Despite last night's heavy
fall of rain more than 3-00,000
persons, the police estimated,
turned out to review the pageant
and parade which was a part of
this week's Harlem Carnival to
celebrate the opening of a new
car line from Willis Avenue to
Fort Lee Ferry, connecting the
Bronx, Harlem, and New Jersey.
The parade was reviewed at
Morningside Avenue and 125th
Street by Assistant Commissioner
of Public Works John H. Boschen
and County Clerk Schneider.
Governor Whitman and Mayor
Mitchel, who were invited to
review it, sent regrets.
A feature of the parade was a
float on which stood a
sixty-year-old horse car, which
years ago ran from South Ferry
to Central Park, and which was
followed by a new Willis Avenue
car of the new line. The parade
was made up of six divisions.
More than 10,000 persons marched
after the platoon of police
which preceded and was followed
by Grand Marshal Louis S. Weber
with his staff.
Then came 1,000 men of the
Seventy-first Regiment, N.G.N.Y.,
in command of Colonel William
Graves Bates; Battery E of the
Second Field Artillery, in
charge of Captain Wilbur T.
Wright, with 300 men and six
field guns; an infantry corps of
Boy Scouts in charge of Major
Robert Greenfield, and a naval
division commanded by Major E.
Trimm; 500 Spanish war veterans,
who carried a banner captured in
the Boxer uprising in China, and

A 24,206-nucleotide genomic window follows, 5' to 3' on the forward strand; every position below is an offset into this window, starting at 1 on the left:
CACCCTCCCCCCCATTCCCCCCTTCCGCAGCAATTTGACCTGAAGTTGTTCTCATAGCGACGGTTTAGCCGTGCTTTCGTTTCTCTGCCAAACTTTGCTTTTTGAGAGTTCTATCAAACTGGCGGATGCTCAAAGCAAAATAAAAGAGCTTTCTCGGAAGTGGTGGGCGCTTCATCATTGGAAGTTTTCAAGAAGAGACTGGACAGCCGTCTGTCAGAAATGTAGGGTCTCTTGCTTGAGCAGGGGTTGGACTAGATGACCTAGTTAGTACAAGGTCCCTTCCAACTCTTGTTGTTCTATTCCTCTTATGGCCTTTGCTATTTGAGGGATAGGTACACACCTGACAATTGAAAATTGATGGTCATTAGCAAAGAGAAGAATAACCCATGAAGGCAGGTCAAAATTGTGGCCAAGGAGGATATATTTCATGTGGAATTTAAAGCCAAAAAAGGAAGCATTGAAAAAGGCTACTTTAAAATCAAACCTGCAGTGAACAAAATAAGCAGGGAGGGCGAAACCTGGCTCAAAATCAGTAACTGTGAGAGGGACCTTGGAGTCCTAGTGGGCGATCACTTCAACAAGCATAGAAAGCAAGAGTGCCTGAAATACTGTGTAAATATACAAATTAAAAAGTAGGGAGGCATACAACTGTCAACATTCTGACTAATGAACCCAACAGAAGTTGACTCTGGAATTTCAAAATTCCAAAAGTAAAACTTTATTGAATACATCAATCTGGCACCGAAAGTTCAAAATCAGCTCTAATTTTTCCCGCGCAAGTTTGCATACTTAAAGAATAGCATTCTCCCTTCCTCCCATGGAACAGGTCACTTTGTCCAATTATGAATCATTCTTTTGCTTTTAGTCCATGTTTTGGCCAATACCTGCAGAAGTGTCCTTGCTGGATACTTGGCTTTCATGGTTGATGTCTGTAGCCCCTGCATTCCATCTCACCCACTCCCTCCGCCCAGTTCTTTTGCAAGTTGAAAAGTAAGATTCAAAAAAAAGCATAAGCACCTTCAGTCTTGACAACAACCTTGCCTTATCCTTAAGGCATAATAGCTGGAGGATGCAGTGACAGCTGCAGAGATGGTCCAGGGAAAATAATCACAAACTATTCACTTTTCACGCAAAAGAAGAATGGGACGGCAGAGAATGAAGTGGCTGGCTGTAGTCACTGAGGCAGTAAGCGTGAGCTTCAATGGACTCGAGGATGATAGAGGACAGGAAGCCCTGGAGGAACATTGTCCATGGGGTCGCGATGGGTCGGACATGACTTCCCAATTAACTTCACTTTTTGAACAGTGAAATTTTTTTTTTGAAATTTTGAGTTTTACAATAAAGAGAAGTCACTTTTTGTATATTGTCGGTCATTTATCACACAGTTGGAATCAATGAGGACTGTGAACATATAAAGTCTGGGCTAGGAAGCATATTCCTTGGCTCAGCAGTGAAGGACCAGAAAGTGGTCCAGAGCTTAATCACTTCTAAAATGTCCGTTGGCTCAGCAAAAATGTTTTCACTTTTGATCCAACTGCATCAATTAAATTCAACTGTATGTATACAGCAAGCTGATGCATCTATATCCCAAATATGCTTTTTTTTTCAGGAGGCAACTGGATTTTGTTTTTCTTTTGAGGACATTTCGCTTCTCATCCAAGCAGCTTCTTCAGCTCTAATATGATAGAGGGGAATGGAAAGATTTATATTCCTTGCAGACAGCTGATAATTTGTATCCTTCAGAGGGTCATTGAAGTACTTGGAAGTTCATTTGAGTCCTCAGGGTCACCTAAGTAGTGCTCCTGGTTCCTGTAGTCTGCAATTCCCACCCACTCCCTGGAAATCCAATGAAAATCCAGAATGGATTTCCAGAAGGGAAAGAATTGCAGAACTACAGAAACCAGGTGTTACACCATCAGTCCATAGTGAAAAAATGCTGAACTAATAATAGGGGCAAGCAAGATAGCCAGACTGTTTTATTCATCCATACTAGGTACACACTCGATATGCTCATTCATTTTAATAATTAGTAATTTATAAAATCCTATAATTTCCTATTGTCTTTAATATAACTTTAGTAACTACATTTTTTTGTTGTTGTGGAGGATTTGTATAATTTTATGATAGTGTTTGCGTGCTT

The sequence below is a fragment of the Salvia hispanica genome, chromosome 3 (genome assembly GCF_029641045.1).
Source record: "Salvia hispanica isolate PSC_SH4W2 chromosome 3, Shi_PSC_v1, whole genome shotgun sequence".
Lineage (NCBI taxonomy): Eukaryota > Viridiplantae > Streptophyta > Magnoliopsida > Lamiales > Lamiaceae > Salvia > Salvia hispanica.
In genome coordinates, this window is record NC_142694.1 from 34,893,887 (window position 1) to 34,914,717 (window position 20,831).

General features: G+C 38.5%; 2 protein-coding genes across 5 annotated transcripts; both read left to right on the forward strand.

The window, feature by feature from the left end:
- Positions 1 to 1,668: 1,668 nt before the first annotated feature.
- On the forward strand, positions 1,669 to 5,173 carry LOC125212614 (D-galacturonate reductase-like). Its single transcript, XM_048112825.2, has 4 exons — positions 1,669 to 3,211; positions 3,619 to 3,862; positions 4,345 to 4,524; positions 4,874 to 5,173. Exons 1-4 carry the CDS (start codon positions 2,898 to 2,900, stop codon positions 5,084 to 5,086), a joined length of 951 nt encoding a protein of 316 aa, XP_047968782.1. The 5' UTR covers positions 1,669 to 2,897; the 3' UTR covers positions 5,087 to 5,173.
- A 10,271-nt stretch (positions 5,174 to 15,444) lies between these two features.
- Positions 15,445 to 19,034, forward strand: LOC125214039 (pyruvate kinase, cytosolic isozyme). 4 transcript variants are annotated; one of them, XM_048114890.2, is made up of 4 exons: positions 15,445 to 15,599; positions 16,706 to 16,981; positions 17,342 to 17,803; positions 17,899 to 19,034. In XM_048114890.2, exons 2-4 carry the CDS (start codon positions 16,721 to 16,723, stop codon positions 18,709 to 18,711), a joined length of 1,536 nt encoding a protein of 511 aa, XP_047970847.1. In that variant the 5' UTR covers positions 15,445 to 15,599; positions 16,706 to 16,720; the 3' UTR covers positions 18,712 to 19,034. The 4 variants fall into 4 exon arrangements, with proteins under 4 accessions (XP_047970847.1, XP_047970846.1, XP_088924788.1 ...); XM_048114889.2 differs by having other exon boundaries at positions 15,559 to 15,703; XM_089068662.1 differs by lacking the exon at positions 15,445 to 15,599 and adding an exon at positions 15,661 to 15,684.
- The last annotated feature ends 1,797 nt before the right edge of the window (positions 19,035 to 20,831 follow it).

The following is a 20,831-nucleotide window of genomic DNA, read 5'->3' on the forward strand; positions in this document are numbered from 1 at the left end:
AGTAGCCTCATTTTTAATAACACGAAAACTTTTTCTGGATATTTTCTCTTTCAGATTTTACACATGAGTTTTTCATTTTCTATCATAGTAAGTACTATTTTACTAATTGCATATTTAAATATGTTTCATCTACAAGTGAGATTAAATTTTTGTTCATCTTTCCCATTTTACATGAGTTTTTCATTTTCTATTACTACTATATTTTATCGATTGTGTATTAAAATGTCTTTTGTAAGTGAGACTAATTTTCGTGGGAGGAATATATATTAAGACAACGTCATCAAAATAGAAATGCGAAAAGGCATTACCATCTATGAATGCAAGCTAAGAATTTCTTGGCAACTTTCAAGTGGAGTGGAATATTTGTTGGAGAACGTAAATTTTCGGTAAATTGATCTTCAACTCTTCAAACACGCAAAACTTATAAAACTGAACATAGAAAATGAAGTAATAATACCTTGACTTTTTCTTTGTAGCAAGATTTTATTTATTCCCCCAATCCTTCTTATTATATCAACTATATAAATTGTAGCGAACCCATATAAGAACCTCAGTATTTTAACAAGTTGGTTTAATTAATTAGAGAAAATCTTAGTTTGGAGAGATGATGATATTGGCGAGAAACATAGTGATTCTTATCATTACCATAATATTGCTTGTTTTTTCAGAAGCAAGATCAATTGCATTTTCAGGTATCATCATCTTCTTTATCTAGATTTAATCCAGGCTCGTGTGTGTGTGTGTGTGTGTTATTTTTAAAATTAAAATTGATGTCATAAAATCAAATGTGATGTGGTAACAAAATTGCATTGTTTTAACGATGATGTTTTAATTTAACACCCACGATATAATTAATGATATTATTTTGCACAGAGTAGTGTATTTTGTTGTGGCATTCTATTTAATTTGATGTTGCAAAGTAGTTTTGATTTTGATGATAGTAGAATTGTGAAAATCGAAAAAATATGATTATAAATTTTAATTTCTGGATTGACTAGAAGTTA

who were commanded by Captain
William Jones; Company H. Tenth
Regiment, of Mount Vernon, and a
corps of "inter-Church Cadets"
from Calvary M.E. Church at
129th Street and Seventh Avenue.
Several hundred Mardi Gras
marchers in fancy costume
followed the military divisions
and were themselves followed by
thirty floats led by the ancient
horse car. On the second float
was a gigantic picture of the
ferry boat Fort Lee. Twenty
members of the Nonparell Boat
Club manned a float of two
eight-oared shells, under
Captain Edward Nickola, and the
Bernheimer & Schwartz Brewing
Company sent a band wagon drawn
by ten huge, gray horses.
The Bronx was represented by
marchers, floats, and
horse-drawn vehicles in which
were approximately 2,000
persons, led by John Schleisser,
who rode a full blooded Arabian
horse, valued at $3,000, and
which amused the crowd along the
line with dancing and high
The last division, composed of
2,000 marchers from New Jersey,
was led by Mayor Edward T. White
of Fort Lee, who was followed by
eleven other Mayors of New
Jersey towns, composing a group
known as the "fighting mayors."
There were 110 motor cars full